MONDAY, 19 AUGUST 2019
SUBJECT: Government dragging its feet on Banking Royal Commission recommendations.
DAVID SPEERS: I'm joined now by the Shadow Treasurer, Jim Chalmers. Very good afternoon to you Dr Chalmers, thanks for joining me. Look, I just laid out then the timeframe here. It has moved on, some of the reforms - it's had an election to deal with of course in the six months since the Royal Commission delivered its final report. What timeframe would you prefer to see from the Government?
JIM CHALMERS, SHADOW TREASURER: We think it's entirely possible, David, for the Government to move responsibly but in a far more timely way than has been set out today. The problem is that for the six months since the Royal Commission handed down its report the Government has done almost nothing. They've actually only implemented or taken action on four of the 76 recommendations, not the 15 that Josh Frydenberg would have you believe. I think for a lot of victims of banking misconduct around Australia and indeed the broader community, they would wonder why after six months of doing almost nothing, the Government now says that we have to wait at least another 15 months before the Royal Commission recommendations will be implemented.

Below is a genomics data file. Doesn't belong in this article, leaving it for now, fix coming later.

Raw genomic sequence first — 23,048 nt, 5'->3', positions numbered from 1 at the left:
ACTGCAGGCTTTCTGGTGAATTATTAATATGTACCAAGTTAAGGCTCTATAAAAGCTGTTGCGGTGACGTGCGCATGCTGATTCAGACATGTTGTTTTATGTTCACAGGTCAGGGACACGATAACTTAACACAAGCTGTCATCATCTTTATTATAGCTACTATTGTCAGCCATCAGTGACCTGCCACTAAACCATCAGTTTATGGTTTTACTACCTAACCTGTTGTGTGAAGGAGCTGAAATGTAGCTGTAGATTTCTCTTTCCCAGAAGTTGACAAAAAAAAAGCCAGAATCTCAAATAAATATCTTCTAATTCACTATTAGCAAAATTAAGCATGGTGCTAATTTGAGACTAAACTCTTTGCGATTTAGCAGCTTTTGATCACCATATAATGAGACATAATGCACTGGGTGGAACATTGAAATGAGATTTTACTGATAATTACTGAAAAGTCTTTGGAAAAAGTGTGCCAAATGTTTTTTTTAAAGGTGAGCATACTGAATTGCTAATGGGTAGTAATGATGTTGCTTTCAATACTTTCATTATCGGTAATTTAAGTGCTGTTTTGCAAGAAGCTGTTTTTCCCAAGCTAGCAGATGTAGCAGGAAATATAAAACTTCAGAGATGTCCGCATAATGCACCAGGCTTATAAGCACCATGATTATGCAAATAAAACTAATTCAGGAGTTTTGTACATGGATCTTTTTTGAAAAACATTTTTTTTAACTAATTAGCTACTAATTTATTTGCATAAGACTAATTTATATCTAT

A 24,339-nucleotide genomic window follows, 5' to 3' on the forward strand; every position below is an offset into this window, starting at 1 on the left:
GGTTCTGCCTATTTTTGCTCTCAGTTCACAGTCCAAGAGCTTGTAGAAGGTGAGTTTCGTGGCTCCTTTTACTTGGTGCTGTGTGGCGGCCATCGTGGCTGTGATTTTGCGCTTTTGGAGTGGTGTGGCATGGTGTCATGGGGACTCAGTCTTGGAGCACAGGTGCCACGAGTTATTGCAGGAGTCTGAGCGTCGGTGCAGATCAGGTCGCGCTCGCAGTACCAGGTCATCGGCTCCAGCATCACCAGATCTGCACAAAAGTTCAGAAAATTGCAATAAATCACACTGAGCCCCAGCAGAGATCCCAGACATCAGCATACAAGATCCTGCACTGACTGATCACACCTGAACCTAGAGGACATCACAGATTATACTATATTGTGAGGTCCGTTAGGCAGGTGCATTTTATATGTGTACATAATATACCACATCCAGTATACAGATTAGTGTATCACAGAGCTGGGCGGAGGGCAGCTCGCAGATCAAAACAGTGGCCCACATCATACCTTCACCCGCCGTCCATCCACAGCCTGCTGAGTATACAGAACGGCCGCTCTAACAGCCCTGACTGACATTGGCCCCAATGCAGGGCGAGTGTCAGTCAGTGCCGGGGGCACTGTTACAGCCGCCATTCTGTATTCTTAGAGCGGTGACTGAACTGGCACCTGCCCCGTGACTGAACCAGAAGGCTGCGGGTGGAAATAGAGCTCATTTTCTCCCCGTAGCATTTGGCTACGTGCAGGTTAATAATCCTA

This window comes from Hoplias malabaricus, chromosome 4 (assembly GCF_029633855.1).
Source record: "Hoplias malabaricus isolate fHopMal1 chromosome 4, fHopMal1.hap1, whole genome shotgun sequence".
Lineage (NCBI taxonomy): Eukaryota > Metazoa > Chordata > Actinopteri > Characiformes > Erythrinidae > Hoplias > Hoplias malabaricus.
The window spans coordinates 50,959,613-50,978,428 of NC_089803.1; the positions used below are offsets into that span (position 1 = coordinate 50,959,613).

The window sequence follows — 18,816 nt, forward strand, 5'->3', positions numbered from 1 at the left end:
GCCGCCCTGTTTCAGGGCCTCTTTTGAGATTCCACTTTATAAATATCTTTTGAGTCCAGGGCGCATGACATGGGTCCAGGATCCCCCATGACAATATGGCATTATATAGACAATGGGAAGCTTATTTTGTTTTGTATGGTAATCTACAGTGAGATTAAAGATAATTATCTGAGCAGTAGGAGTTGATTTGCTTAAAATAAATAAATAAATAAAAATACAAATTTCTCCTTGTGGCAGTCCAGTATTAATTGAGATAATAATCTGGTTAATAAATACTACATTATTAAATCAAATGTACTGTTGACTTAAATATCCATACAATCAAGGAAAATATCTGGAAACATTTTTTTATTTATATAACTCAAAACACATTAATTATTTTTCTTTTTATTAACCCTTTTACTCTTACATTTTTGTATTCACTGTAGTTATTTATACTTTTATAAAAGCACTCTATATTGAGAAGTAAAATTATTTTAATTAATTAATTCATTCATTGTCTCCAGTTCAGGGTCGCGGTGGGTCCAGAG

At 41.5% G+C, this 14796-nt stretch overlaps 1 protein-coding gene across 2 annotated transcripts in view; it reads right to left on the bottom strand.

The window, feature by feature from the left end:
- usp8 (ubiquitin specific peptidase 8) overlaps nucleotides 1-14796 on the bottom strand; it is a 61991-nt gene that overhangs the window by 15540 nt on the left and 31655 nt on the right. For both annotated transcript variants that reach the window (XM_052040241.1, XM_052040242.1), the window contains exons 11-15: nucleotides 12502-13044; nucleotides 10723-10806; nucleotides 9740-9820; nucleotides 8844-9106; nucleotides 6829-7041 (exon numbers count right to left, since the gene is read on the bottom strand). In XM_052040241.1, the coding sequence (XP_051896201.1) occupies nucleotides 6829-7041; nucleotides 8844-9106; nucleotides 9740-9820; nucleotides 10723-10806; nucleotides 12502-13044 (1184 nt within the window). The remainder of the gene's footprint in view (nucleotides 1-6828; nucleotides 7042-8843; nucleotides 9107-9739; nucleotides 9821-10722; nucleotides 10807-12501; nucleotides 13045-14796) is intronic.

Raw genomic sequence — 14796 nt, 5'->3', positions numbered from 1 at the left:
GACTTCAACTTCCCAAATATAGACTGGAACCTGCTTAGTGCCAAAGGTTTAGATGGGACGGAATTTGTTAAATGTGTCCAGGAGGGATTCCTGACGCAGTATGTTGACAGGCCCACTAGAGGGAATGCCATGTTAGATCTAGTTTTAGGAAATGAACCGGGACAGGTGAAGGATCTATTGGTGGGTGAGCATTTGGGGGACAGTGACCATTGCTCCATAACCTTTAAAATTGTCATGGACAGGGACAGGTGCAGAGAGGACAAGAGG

SPEERS: So again, what timeframe would you prefer to see?
CHALMERS: We would have preferred to see the Government get cracking earlier and not wait six months, and only after pressure as you rightly point out from Labor but also from the media and the broader community. I mean, what we got today David was a timetable and they've had the Royal Commission for six months and now we get a timetable which won't see everything introduced to the Parliament for another 15 months. The point that we're making is that if the Government was serious and genuine about cracking down on some of the rorts and rip-offs which were uncovered in the Banking Royal Commission they wouldn't have sat on their hands for six months -
SPEERS: There's been an election and a new Parliament elected as you know in that time, so again when would you like it all done by? The end of this year - would that be an appropriate timeframe?